The pencil urchin is a name given to several species belonging to the Eucidaris genus of cidaroid sea urchins that is a part of the family Cidaridae. Found to have a significantly thicker test than most sea urchins, it also features a few other descriptive differences from its counterparts belonging to other genera. The creature can be found predominantly in the Indo-Pacific, but some species are also common in the North Atlantic Ocean and the Caribbean. Their thick, straight spines are the pencil urchin’s easiest to spot physical feature, by which divers and researchers can most easily identify the species.
Distribution of the Urchin: Where Can the Pencil Urchin Be Found?
Depending on the species, this type of sea urchin can either be more localized or found in wider areas, such as the Eucidaris thouarsii’s tendency to populate large parts of the Pacific Ocean. Aside from that, it can also be found in the Galapagos Islands and on the Pacific coast of Panama. E. tribuloides is a similar species that, however, can only be found in a few specific regions of the Atlantic Ocean and the Caribbean. These include the coast of Brazil, the Gulf of Mexico and some locations as far north as the coast of North Carolina in the United States. Like other sea urchins, these species also prefer darker areas on the reef that are not too deep – 0-45 meters below the surface at most.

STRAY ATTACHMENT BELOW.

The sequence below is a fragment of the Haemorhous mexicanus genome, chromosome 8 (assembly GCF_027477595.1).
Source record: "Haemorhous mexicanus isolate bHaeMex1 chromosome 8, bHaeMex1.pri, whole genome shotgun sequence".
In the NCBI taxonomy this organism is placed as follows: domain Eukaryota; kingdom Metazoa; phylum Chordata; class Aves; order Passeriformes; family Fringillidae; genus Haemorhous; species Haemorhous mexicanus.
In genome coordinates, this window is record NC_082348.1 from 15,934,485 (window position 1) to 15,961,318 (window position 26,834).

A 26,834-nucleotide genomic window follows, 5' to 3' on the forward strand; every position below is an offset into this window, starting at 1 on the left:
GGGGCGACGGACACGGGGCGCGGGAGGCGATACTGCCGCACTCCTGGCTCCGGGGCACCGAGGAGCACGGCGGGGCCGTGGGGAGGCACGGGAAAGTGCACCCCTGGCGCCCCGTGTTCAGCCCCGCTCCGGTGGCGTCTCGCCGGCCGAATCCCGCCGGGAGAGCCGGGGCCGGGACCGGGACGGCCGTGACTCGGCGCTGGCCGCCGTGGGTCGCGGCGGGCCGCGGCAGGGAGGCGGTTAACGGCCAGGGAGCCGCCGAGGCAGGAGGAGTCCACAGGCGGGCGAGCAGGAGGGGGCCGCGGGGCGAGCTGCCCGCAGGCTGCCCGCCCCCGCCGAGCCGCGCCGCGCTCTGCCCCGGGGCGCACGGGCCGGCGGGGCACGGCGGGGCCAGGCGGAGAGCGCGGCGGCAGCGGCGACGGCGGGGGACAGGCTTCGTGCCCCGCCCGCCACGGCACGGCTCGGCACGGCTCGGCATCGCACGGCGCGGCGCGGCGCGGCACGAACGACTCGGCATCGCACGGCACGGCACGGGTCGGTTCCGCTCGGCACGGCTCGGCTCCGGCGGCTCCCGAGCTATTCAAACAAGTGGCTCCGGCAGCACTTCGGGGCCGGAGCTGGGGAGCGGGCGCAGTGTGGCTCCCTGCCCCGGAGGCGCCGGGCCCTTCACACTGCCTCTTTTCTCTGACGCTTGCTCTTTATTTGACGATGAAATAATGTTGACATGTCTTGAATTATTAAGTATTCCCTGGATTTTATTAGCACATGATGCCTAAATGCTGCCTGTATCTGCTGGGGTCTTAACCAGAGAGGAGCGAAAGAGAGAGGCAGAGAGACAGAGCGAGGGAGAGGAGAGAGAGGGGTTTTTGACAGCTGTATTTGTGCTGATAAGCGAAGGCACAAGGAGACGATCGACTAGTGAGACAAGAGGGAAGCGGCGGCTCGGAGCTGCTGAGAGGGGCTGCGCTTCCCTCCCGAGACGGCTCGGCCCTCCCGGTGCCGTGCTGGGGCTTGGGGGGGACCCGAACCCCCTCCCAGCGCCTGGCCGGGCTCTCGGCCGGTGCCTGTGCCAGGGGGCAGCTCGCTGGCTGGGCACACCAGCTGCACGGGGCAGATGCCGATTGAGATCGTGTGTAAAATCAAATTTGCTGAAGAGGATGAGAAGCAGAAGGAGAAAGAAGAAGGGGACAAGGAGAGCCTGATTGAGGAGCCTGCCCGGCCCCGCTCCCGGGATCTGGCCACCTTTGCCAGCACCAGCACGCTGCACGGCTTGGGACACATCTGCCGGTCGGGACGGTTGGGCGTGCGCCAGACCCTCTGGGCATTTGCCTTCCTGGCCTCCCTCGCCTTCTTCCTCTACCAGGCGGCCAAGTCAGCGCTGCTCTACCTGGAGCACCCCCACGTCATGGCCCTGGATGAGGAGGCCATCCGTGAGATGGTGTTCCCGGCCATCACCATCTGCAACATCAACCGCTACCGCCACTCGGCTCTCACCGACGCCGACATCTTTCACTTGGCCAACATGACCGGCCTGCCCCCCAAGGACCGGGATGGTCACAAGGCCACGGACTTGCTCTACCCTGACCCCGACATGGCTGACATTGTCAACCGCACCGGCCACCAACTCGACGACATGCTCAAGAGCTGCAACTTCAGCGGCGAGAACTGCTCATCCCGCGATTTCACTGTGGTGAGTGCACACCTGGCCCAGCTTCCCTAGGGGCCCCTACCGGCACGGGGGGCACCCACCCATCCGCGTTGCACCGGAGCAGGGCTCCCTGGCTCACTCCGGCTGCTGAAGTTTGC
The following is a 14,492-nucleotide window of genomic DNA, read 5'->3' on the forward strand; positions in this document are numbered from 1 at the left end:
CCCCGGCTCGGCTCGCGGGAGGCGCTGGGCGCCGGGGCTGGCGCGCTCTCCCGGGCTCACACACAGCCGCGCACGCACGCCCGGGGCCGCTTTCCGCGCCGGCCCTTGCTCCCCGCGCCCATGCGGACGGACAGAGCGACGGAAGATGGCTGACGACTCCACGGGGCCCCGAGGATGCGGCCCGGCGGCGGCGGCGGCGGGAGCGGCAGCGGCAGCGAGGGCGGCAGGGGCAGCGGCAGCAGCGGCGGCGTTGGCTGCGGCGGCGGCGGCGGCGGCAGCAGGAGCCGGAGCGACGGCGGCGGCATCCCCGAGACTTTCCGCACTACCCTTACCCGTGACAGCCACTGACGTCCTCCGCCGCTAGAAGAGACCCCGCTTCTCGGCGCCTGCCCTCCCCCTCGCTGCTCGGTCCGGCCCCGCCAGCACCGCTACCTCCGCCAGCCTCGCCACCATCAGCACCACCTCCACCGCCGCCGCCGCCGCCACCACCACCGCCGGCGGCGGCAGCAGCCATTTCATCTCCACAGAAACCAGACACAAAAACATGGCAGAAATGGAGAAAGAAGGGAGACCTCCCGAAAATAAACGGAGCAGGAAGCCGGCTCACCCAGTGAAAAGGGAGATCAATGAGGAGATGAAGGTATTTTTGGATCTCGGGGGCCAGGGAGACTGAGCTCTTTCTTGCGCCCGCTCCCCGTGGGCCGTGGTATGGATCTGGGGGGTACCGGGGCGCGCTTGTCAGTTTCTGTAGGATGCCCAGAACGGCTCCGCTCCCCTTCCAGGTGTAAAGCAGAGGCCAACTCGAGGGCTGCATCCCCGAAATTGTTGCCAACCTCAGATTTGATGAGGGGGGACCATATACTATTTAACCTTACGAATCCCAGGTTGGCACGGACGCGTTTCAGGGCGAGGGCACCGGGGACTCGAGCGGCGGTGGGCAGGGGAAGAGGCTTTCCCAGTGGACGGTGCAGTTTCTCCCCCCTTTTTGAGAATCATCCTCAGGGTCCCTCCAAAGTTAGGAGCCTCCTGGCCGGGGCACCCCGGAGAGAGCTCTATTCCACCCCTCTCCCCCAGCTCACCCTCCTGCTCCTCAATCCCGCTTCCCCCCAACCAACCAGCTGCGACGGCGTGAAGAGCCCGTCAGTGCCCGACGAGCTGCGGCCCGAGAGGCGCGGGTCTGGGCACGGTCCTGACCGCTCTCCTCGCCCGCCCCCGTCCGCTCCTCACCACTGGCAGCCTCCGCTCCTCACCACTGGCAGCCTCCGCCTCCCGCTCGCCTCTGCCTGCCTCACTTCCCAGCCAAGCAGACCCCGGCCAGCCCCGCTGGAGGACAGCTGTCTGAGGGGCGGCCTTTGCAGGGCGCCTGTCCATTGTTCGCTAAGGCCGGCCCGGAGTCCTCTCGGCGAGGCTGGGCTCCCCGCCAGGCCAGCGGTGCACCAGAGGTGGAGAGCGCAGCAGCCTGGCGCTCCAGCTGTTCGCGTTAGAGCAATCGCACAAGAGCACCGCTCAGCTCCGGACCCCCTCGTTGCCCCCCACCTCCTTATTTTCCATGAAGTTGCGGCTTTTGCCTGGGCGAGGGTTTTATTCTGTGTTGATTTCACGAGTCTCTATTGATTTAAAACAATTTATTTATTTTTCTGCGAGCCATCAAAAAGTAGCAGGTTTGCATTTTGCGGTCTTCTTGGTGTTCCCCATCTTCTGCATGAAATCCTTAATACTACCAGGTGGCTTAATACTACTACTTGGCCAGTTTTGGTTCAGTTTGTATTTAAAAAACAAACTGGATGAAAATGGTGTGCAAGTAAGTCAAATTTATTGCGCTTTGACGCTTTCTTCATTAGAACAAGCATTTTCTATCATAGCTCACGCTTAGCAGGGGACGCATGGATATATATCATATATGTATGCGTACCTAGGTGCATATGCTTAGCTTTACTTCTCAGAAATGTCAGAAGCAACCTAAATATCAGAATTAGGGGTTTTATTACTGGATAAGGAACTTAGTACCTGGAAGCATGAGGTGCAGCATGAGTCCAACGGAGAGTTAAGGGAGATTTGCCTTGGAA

The Form and Pencil-Like Spines of the Urchin
The pencil urchin has gotten its name from the pencil-like spines that are found extending outward from its moderately large test. The spines are thick and blunt, and they come with beaded ornamentation. The secondary spines are much shorter, and the organism features straight ambulacra and non-crenulate tubercles that complete its peculiar appearance. Their colors can range between muddy gray, darker yellow and red, some species even featuring lighter hues for their spines as well as black spines.
The Main Species of Pencil Sea Urchins
There are only a total of five species of pencil sea urchin that are classified under the genus Eucidaris: Eucidaris australiae, E. galapagensis, E. thouarsii, E. metularia and E. tribuloides. The latter two are the first ever discovered species, their discovery dating back to 1816. These species differ more in habitat and the various areas they have evolved to thrive in, rather than through any significant biological differences. All of them tend to feed both on coralline algae and tiny microfauna, and the overall size, biological description and specific physical qualities of the various species of pencil urchin rarely differ too much.